It was a diverse list this week, with no discernible theme, so there ought to be at least one book on this list that you will enjoy as much as I did... So without further ado, let me recommend to you the following:
- Just Checking: Scenes from the Life of an Obsessive Compulsive - Emily Colas
This was recommended to me by Editrix over at Pathetic Fallacy. This memoir is what I was hoping Devil In the Details was going to be... It's clever and entertaining, yet feels very genuine.
- My Latest Grievance - Elinor Lipman
I've enjoyed a few of Lipman's previous novels (this one is her eighth), and this might be my favorite so far. On the surface, it's the story of a scandal in a 1970's-era small women's college. However, the author's perfect ear for dialogue and her knack for descriptions make this much more of a clever and quirky (and loving) tale of family.
- The Quitter - Harvey Pekar
Yes, he's that American Splendor guy. This graphic novel takes a look at his childhood - ins short, the events that shaped him to be "that American Splendor" guy. Very interesting, and very boldly drawn
- Early Bird: A Memoir of Premature Retirement - Rodney Rothman
Rothman, once a writer for Late Night With David Letterman finds himself unexpectedly unemployed when his most recent TV show is cancelled. He decides to retire early. Way early. Like at age 28 early.... He moves to a senior "retirement community" in Boca - which is a funny enough premise. But remember the Letterman gig, boys and girls - the boy is hilarious! One of my favorite observations is this:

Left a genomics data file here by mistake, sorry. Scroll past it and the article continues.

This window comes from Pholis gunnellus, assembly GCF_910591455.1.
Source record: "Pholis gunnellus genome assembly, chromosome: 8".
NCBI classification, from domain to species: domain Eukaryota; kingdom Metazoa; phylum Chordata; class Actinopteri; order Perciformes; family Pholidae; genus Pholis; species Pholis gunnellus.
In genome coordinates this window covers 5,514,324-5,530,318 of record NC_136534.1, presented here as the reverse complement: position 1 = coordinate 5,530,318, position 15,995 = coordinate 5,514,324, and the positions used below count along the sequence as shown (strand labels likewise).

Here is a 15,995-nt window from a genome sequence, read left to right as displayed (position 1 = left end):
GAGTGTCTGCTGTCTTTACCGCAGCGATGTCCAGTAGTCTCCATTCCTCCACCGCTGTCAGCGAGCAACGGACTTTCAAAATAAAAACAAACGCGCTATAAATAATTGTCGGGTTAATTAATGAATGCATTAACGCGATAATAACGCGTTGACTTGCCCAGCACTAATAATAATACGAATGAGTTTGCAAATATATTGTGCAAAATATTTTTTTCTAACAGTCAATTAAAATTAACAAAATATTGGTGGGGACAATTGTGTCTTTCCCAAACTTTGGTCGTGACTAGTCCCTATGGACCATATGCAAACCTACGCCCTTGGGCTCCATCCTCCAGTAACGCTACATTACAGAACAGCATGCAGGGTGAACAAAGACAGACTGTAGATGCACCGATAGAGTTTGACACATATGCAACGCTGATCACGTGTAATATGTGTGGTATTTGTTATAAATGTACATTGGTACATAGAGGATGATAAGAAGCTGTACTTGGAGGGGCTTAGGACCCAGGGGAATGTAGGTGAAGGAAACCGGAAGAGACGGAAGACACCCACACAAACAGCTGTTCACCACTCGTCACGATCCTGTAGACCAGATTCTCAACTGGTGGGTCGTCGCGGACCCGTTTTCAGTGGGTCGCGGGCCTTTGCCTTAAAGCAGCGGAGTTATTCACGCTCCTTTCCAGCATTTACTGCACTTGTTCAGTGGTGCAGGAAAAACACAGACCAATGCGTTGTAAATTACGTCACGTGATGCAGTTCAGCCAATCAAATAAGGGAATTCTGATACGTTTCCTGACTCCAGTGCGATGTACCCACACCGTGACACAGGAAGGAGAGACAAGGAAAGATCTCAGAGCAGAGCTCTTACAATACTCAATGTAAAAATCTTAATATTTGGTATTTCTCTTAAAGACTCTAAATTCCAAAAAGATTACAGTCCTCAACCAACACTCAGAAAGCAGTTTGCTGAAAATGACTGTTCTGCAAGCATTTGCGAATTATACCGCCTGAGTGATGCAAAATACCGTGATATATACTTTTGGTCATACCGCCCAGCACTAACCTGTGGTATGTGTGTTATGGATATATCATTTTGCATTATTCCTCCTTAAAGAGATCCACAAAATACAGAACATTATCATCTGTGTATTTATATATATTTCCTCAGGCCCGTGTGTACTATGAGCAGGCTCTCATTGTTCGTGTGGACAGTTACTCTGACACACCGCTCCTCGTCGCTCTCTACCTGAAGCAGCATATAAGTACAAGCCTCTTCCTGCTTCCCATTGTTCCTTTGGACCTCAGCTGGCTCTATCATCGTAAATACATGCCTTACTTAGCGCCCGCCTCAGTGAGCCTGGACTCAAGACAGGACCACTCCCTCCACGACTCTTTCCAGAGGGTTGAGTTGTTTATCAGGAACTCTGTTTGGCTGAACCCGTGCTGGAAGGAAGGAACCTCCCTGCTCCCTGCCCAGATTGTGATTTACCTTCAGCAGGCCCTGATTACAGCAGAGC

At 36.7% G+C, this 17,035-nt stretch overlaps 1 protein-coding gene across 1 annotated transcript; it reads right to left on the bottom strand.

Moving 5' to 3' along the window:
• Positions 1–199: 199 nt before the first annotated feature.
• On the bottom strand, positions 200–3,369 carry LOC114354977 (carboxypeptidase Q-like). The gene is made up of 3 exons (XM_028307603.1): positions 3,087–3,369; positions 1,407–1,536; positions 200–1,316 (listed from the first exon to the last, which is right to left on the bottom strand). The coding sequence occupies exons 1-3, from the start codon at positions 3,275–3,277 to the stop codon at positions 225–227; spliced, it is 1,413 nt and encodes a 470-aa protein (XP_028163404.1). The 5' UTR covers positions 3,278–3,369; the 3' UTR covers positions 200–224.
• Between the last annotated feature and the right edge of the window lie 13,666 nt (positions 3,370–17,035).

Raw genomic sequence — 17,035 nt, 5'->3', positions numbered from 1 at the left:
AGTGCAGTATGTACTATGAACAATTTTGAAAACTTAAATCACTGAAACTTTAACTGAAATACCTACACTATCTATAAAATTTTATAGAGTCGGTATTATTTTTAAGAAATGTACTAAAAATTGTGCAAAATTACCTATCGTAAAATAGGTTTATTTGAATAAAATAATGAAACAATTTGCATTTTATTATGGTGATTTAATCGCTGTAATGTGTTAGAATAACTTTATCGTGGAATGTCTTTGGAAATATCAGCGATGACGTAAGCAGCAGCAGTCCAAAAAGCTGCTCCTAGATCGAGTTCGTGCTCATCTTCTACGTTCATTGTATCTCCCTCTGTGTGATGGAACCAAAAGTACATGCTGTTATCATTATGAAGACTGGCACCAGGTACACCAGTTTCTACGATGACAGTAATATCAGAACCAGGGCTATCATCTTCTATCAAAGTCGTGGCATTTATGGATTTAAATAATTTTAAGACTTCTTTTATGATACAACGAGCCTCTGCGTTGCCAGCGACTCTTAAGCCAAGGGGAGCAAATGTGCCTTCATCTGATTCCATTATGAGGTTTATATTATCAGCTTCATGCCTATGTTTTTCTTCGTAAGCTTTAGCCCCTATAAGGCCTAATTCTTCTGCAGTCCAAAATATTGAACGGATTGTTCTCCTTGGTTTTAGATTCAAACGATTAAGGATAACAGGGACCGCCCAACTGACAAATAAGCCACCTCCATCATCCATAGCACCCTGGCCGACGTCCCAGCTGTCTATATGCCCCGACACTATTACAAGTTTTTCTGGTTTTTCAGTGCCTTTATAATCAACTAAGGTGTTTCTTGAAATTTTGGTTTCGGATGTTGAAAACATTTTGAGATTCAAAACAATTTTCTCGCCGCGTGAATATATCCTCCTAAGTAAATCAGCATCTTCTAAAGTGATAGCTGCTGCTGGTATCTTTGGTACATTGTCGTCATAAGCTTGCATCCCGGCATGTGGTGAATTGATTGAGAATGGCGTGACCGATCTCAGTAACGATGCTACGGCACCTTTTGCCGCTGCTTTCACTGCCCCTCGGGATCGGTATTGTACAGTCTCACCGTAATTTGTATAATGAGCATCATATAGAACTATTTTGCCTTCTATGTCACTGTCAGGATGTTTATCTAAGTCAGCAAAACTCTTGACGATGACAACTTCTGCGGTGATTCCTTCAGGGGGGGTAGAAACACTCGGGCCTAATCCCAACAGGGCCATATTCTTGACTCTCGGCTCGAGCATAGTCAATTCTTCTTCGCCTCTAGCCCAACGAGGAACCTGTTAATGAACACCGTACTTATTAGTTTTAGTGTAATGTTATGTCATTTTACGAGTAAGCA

I don't think Tuesdays with Morrie would have been quite so uplifting if that guy had to spend more than one day a week with MorrieThere is no shortage of quick, wry observations - but he's not just taking cheap potshots at his fellow retirees. You can feel a genuine affection coming through. And although Rothman is quite self-deprecating, this memoir avoids the overly self-indulgent tone of so many other "quarter-life crises" novels....
- Digging to America - Anne Tyler
Another compassionate look at families - in this case two very different families who become acquainted after each has adopted a baby girl from Korea. Tyler always breathes such life into her characters - they sometimes behave nobly and beautifully, and sometimes they are ignorant and petty. However, they always, always ring true.
- Size 12 is Not Fat - Meg Cabot
You might find yourself stumbling across this at the library. And you might think "Hey, I read several of the The Princess Diaries books and thought they were pretty cute. I bet this, a foray into the 'grownup' world of mystery novels, will be pretty cute as well!" And you would be wrong. Oh so very, very wrong...